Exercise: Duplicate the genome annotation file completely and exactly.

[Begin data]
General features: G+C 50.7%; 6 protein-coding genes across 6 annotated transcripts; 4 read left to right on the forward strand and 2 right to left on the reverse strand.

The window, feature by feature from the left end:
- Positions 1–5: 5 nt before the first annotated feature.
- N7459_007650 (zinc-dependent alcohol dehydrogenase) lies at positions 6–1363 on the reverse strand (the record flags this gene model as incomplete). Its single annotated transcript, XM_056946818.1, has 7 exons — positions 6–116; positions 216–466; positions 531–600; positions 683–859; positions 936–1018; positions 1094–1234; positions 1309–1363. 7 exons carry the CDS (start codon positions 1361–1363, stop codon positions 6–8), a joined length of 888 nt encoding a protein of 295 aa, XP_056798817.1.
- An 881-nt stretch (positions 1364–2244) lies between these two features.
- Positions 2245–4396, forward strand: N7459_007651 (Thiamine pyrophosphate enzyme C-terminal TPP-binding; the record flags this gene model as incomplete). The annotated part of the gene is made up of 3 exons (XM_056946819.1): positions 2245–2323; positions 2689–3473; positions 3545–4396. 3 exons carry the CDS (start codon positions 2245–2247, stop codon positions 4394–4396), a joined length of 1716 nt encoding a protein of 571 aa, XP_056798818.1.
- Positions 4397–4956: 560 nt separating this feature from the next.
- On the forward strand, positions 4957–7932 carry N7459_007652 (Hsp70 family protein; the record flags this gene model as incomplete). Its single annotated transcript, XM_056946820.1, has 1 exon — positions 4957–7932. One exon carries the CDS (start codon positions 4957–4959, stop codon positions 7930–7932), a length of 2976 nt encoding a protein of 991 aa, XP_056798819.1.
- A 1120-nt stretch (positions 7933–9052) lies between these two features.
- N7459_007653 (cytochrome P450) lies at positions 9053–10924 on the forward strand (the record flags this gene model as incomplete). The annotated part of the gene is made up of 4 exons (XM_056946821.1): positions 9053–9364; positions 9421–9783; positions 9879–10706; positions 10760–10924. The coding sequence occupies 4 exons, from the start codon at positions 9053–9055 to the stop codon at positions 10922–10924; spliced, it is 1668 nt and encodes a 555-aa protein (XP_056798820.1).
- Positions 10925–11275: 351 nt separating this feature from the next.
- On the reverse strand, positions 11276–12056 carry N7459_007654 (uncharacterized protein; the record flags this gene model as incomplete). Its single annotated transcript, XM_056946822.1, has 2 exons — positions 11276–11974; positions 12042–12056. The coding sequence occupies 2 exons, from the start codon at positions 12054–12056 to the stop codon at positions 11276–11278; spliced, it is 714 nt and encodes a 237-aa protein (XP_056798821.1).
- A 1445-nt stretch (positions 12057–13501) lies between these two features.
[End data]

General features: G+C 50.7%; 6 protein-coding genes across 6 annotated transcripts; 4 read left to right on the forward strand and 2 right to left on the reverse strand.

The window, feature by feature from the left end:
- Positions 1–5: 5 nt before the first annotated feature.
- N7459_007650 (zinc-dependent alcohol dehydrogenase) lies at positions 6–1363 on the reverse strand (the record flags this gene model as incomplete). Its single annotated transcript, XM_056946818.1, has 7 exons — positions 6–116; positions 216–466; positions 531–600; positions 683–859; positions 936–1018; positions 1094–1234; positions 1309–1363. 7 exons carry the CDS (start codon positions 1361–1363, stop codon positions 6–8), a joined length of 888 nt encoding a protein of 295 aa, XP_056798817.1.
- An 881-nt stretch (positions 1364–2244) lies between these two features.
- Positions 2245–4396, forward strand: N7459_007651 (Thiamine pyrophosphate enzyme C-terminal TPP-binding; the record flags this gene model as incomplete). The annotated part of the gene is made up of 3 exons (XM_056946819.1): positions 2245–2323; positions 2689–3473; positions 3545–4396. 3 exons carry the CDS (start codon positions 2245–2247, stop codon positions 4394–4396), a joined length of 1716 nt encoding a protein of 571 aa, XP_056798818.1.
- Positions 4397–4956: 560 nt separating this feature from the next.
- On the forward strand, positions 4957–7932 carry N7459_007652 (Hsp70 family protein; the record flags this gene model as incomplete). Its single annotated transcript, XM_056946820.1, has 1 exon — positions 4957–7932. One exon carries the CDS (start codon positions 4957–4959, stop codon positions 7930–7932), a length of 2976 nt encoding a protein of 991 aa, XP_056798819.1.
- A 1120-nt stretch (positions 7933–9052) lies between these two features.
- N7459_007653 (cytochrome P450) lies at positions 9053–10924 on the forward strand (the record flags this gene model as incomplete). The annotated part of the gene is made up of 4 exons (XM_056946821.1): positions 9053–9364; positions 9421–9783; positions 9879–10706; positions 10760–10924. The coding sequence occupies 4 exons, from the start codon at positions 9053–9055 to the stop codon at positions 10922–10924; spliced, it is 1668 nt and encodes a 555-aa protein (XP_056798820.1).
- Positions 10925–11275: 351 nt separating this feature from the next.
- On the reverse strand, positions 11276–12056 carry N7459_007654 (uncharacterized protein; the record flags this gene model as incomplete). Its single annotated transcript, XM_056946822.1, has 2 exons — positions 11276–11974; positions 12042–12056. The coding sequence occupies 2 exons, from the start codon at positions 12054–12056 to the stop codon at positions 11276–11278; spliced, it is 714 nt and encodes a 237-aa protein (XP_056798821.1).
- A 1445-nt stretch (positions 12057–13501) lies between these two features.